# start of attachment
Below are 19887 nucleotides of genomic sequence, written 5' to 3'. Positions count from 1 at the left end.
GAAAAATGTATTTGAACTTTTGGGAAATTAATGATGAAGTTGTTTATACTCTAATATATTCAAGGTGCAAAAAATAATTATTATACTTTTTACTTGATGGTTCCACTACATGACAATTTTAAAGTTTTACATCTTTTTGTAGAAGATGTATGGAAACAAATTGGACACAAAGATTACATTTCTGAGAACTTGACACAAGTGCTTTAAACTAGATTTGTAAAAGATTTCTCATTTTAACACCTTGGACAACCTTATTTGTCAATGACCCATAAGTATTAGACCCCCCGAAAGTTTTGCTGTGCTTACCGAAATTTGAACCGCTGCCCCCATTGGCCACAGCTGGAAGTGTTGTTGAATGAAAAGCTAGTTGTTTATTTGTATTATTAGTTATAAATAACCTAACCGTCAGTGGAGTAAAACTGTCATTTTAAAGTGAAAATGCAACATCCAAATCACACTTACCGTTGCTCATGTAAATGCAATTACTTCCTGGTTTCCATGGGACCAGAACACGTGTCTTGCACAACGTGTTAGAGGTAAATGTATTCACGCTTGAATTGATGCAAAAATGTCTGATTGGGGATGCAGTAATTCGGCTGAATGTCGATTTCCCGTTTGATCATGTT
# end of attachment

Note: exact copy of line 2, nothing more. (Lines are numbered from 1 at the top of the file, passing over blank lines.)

GAAAAATGTATTTGAACTTTTGGGAAATTAATGATGAAGTTGTTTATACTCTAATATATTCAAGGTGCAAAAAATAATTATTATACTTTTTACTTGATGGTTCCACTACATGACAATTTTAAAGTTTTACATCTTTTTGTAGAAGATGTATGGAAACAAATTGGACACAAAGATTACATTTCTGAGAACTTGACACAAGTGCTTTAAACTAGATTTGTAAAAGATTTCTCATTTTAACACCTTGGACAACCTTATTTGTCAATGACCCATAAGTATTAGACCCCCCGAAAGTTTTGCTGTGCTTACCGAAATTTGAACCGCTGCCCCCATTGGCCACAGCTGGAAGTGTTGTTGAATGAAAAGCTAGTTGTTTATTTGTATTATTAGTTATAAATAACCTAACCGTCAGTGGAGTAAAACTGTCATTTTAAAGTGAAAATGCAACATCCAAATCACACTTACCGTTGCTCATGTAAATGCAATTACTTCCTGGTTTCCATGGGACCAGAACACGTGTCTTGCACAACGTGTTAGAGGTAAATGTATTCACGCTTGAATTGATGCAAAAATGTCTGATTGGGGATGCAGTAATTCGGCTGAATGTCGATTTCCCGTTTGATCATGTT